Weaknesses of Indian Stock Markets
The following are the weak areas in Indian stock markets:
1. Unethical practices: Many unethical practices are rampant in Indian stock markets. Prices of shares are artificially increased before rights issues by circular trading. Gullible members of public who buy such shares find the prices of such shares dropping greatly and lose their money.
2. Misinformation: Funds are raised from investors promising investment in projects yielding high returns. But some promoters divert the money to speculative activities and other personal purposes. Investors who invest their money in such companies ultimately lose their money.
3. Absence of Genuine Investors: A very small proportion of purchases and sales effected in a stock exchange are by genuine investors. Speculators constitute a major portion of the market. Many of the transactions are carried out by speculators who plan to derive profits from short term fluctuations in prices of securities. This is evident from the fact that majority of the transactions are of the carry-forward type.
4. Fake shares: Frauds involving forged share certificates are quite common. Investors who buy shares unfortunately may get such fake certificates. They would not be able to trace the seller and their entire investment in such fake shares would be a loss.
5. Insider trading: Insider trading is a common occurrence in many stock exchanges. Insiders who come to know privileged information use it either to buy or sell shares and make a quick profit at the expense of common shareholders. Though many rules and regulations have been formulated to curb insider trading, it is a continuing phenomenon.
6. Unofficial transactions: Unofficial markets exist along with the regular stock exchange. Trading takes place in these unofficial stock exchanges after trading hours of the regular stock exchange. Unofficial buying and selling transactions are entered into in these unofficial stock exchanges (kerb trading and dabba trading) even before an issue opens up for subscription. Though trading in such unofficial stock exchanges are illegal, they continue to exist.
7. Prevalence of Price Rigging: Price rigging is a common evil plaguing the stock markets in India. Companies which plan to issue securities artificially try to increase the share prices, to make their issue attractive as well as enable them to price their issue at a high premium. Promoters enter into a secret agreement with the brokers.
8. Thin trading: Though many companies are listed in stock exchange, many are not traded. Trading is confined to only around 25% of the shares listed on a stock exchange. Therefore the investors have restricted choice and many shares lack liquidity.
9. Excessive Speculation: There is excessive speculation in some shares which artificially results in increasing or decreasing the prices. Increase or fall in prices do not have any relationship with the fundamental strengths or weakness of the company. Many small investors are unaware of this fact. They buy shares based on price movements and ultimately suffer losses.
10. Underdeveloped debt market: The debt market in India has not been developed to the required extent. There is very little liquidity in the debt markets.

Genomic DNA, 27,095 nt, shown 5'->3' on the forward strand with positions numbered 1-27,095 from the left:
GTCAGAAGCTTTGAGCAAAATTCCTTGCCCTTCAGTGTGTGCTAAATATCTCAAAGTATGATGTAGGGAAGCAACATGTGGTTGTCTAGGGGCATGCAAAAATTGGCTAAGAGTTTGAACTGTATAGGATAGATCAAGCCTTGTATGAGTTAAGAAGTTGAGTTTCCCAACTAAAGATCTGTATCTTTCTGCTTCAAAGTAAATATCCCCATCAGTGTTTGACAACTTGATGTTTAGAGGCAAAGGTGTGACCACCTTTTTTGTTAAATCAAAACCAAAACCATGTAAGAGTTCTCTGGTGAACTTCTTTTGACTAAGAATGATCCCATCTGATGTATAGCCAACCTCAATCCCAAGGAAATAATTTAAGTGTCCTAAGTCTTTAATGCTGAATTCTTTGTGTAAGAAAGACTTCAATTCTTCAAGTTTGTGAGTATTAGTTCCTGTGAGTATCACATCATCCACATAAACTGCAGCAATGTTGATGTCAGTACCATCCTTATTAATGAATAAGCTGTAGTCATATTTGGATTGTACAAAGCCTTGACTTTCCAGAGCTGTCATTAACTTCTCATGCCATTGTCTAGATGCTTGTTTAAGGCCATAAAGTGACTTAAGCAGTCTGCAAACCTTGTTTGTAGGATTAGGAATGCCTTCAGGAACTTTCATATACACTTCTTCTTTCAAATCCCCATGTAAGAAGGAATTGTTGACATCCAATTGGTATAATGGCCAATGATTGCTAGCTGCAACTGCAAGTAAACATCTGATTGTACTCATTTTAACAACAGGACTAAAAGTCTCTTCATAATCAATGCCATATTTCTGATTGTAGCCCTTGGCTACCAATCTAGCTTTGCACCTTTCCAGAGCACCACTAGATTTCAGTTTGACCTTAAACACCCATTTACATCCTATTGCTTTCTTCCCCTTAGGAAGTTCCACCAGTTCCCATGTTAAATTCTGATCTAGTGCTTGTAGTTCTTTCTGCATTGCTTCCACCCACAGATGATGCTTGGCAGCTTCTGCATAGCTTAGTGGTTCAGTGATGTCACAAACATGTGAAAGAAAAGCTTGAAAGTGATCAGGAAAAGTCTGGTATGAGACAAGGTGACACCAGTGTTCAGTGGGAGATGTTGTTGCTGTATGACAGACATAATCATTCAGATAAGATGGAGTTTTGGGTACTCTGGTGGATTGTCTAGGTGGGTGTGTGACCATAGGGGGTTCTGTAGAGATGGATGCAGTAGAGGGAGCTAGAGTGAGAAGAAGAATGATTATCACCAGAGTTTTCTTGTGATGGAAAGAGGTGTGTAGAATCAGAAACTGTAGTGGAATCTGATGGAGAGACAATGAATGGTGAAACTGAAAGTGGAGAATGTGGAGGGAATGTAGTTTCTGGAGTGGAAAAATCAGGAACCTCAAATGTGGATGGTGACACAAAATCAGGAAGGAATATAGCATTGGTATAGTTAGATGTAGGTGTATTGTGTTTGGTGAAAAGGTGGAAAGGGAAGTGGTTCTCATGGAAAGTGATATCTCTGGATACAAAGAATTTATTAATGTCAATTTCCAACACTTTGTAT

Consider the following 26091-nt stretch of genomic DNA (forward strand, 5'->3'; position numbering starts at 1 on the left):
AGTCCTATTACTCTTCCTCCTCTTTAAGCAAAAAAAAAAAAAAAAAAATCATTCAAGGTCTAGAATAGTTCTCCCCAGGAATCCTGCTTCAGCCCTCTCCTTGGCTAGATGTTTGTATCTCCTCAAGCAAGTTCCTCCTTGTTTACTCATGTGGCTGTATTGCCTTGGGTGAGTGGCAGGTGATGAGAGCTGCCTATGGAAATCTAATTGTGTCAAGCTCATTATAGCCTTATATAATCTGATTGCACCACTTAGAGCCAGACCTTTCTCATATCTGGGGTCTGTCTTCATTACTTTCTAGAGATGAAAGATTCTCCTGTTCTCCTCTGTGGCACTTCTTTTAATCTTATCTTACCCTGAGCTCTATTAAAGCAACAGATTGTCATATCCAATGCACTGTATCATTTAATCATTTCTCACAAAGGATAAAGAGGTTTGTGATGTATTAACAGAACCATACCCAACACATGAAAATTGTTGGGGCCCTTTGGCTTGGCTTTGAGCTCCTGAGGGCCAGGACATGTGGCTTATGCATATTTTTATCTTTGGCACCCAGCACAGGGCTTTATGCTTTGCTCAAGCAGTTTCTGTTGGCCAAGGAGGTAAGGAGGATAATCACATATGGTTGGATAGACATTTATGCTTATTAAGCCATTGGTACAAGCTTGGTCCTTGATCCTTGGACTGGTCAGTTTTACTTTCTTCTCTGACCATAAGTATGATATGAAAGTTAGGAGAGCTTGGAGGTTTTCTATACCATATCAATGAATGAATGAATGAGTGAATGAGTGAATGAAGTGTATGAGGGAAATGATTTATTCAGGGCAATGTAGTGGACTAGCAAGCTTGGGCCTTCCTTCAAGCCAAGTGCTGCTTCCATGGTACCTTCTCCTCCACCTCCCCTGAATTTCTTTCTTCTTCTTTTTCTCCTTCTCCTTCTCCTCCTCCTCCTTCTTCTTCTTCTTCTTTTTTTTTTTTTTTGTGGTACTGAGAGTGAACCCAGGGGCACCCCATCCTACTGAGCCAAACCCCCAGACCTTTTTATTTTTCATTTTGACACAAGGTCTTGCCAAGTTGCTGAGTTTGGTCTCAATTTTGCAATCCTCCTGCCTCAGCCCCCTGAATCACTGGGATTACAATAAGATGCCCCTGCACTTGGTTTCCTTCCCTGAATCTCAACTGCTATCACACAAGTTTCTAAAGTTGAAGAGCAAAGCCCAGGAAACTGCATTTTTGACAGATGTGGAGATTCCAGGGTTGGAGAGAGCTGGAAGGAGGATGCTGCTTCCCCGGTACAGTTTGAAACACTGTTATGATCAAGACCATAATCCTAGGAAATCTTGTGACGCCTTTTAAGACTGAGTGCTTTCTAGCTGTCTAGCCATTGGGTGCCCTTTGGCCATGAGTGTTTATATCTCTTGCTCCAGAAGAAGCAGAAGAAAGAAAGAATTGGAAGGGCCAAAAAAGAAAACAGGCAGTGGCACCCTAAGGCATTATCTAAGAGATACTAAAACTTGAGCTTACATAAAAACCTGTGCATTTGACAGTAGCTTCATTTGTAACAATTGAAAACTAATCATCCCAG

11. Payment crisis: Market players indulge in excessive speculation and trading to profit from the increase and decrease in prices. When movement (increase/decrease) in the security prices is contrary to their expectations they are not able to settle the transaction (pay cash for securities bought).
12. Poor liquidity: The main objective of listing shares in a stock exchange is to provide liquidity. But in India, out of over 6,400 companies which are listed, 90 percent of trading is restricted to only 200 to 250 actively traded scrips. There is high volatility (fluctuations) in case of actively traded scrips and low liquidity in the others.
13. Inadequate instruments: The markets are dominated by equity. Convertible debenture issues are very rare. Preference shares which would be preferred by fixed return seeking investors are almost nonexistent.
14. Influence of Financial Institutions: The equity markets are dominated by large players such as mutual funds. pension funds and insurance companies. Any purchase of sale by them significantly influences the market prices as they buy and sell in bulk quantities. The share prices, therefore do not reflect the fundamentals.
15. Domination of FII’s: Foreign institutional investors have come to play a major role in the Indian markets. They have pumped in billions of dollars and buy and sell in large quantities. Any entry (purchase) by FII’s in a particular stock significantly pushes up its prices and any exit (sales) results in a steep fall in prices. FII’s invest and take out their money based on global developments. Any large scale exit by FII’s would trigger a collapse in the Indian markets.
16. Odd lots: Odd lots suffer from poor liquidity. The number of odd lot dealers is very less and odd lots have to be sold at a lower price.
17. Delay in admitting securities: There is high delay in admitting securities for trading. Sometimes it goes beyond 60 or even 70 days. Therefore, liquidity of investments is affected.
18. Poor services: The number of brokers is less and many brokers provide very poor service to investors, There are more than 50,000 sub-brokers and they are totally unregulated. There are many instances of sub brokers committing fraudulent acts and investors losing money.
19. Broker defaults: Due to excess speculation in specific shares, broker defaults occur. Such defaults destabilize stock exchanges and results in payment crisis.